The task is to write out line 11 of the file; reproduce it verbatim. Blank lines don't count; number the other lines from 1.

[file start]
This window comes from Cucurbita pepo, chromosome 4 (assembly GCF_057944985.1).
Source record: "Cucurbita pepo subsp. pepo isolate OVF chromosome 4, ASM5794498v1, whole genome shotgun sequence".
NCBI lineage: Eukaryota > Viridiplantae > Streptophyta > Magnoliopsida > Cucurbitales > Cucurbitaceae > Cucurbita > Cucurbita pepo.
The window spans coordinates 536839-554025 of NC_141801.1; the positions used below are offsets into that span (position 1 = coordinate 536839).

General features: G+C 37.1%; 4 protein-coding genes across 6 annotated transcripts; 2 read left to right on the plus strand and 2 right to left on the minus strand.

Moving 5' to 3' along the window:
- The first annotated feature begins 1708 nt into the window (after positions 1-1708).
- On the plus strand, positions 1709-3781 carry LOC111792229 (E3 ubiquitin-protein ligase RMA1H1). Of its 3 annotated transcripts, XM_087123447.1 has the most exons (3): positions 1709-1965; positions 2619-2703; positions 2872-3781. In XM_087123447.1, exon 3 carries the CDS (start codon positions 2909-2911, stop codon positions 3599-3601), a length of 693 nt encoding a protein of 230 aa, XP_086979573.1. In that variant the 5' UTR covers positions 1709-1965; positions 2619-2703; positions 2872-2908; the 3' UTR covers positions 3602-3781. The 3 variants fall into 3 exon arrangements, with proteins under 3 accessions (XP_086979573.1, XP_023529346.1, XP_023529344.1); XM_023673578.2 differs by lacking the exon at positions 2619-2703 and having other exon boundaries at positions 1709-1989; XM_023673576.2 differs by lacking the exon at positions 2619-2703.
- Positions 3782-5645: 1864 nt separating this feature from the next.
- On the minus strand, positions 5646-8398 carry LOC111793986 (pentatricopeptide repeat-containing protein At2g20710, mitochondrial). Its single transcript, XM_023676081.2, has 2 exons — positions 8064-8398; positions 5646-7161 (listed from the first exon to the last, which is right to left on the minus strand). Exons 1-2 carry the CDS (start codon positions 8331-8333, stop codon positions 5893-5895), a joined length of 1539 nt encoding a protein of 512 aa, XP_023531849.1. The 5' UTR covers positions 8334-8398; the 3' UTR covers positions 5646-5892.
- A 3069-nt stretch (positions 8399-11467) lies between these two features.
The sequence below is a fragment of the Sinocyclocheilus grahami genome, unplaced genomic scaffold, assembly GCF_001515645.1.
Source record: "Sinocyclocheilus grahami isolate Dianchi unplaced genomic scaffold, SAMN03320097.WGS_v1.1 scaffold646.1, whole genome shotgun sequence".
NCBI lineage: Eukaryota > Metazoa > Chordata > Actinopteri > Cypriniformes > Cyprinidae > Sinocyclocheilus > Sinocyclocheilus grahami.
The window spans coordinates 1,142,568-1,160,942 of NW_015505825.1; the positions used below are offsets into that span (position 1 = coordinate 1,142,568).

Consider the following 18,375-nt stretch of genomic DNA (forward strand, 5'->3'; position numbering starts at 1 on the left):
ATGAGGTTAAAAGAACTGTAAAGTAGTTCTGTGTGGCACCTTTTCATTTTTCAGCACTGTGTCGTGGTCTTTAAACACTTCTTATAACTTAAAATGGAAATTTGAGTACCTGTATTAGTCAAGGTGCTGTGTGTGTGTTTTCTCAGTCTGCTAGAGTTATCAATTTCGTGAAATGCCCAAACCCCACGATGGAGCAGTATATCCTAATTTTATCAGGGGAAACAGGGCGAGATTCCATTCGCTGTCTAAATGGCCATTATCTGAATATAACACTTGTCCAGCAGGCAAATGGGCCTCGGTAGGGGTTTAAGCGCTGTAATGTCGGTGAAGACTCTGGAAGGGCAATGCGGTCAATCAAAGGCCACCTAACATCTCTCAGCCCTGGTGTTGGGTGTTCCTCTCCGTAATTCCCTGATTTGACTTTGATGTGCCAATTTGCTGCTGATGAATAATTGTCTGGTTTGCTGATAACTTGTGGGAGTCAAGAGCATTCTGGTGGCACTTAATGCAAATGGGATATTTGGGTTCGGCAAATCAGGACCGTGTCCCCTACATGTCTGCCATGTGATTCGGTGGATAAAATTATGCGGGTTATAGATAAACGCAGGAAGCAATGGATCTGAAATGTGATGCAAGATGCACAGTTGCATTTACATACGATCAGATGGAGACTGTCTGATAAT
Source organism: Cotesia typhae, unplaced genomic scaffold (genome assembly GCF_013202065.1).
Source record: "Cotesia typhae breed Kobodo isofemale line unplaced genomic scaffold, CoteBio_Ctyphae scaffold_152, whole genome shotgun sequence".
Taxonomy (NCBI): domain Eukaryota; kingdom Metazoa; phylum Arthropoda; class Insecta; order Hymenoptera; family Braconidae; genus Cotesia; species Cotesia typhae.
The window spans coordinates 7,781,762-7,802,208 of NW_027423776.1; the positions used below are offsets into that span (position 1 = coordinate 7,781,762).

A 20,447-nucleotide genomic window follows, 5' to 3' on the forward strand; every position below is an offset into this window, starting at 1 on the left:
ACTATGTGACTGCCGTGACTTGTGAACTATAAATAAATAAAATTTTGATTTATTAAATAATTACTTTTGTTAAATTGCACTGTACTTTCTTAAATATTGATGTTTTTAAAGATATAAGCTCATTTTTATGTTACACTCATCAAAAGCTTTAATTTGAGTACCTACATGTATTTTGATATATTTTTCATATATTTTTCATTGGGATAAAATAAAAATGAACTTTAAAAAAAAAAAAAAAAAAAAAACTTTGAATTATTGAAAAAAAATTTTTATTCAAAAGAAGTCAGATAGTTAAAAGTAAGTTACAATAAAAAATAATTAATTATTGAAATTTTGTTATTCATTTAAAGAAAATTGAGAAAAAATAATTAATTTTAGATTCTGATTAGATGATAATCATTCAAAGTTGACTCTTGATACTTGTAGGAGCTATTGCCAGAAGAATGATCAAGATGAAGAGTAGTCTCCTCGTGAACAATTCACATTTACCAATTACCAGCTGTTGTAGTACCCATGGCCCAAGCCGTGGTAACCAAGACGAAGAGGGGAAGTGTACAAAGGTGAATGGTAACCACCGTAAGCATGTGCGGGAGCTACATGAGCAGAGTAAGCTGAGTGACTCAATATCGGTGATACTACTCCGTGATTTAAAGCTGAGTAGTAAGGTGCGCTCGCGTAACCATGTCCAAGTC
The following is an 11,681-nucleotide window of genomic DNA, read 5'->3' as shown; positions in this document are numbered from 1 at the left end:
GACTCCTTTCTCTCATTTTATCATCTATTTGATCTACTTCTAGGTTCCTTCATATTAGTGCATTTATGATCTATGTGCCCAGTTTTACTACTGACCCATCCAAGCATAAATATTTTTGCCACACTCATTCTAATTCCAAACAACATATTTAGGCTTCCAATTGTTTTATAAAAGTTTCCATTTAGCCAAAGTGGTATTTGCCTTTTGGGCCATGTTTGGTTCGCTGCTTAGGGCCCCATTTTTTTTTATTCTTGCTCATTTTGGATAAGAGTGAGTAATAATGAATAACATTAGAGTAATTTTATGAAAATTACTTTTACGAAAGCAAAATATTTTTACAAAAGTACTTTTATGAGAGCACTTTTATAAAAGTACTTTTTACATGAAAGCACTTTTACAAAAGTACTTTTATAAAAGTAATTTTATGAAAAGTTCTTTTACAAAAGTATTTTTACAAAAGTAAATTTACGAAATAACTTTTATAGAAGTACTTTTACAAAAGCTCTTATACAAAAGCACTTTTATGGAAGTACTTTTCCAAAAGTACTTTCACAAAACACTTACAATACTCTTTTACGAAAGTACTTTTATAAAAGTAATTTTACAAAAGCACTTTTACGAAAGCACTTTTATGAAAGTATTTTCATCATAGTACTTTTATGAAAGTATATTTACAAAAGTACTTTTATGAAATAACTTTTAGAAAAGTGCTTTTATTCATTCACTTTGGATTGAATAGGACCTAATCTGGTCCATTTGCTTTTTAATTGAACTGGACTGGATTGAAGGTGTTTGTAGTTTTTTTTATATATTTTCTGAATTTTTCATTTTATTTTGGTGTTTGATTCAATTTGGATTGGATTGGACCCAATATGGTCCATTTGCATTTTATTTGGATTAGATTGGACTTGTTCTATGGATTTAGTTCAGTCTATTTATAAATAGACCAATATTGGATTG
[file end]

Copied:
- A 3069-nt stretch (positions 8399-11467) lies between these two features.